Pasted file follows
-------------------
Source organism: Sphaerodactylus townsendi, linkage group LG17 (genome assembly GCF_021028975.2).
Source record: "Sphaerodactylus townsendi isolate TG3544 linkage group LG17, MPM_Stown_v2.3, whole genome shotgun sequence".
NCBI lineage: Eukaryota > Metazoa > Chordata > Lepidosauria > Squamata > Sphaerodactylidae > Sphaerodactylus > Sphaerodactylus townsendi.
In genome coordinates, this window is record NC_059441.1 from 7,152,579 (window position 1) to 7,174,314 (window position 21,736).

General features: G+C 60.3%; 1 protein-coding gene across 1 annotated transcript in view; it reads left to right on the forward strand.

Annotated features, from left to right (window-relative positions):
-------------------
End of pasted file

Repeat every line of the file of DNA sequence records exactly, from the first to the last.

Source organism: Sphaerodactylus townsendi, linkage group LG17 (genome assembly GCF_021028975.2).
Source record: "Sphaerodactylus townsendi isolate TG3544 linkage group LG17, MPM_Stown_v2.3, whole genome shotgun sequence".
NCBI lineage: Eukaryota > Metazoa > Chordata > Lepidosauria > Squamata > Sphaerodactylidae > Sphaerodactylus > Sphaerodactylus townsendi.
In genome coordinates, this window is record NC_059441.1 from 7,152,579 (window position 1) to 7,174,314 (window position 21,736).

General features: G+C 60.3%; 1 protein-coding gene across 1 annotated transcript in view; it reads left to right on the forward strand.

Annotated features, from left to right (window-relative positions):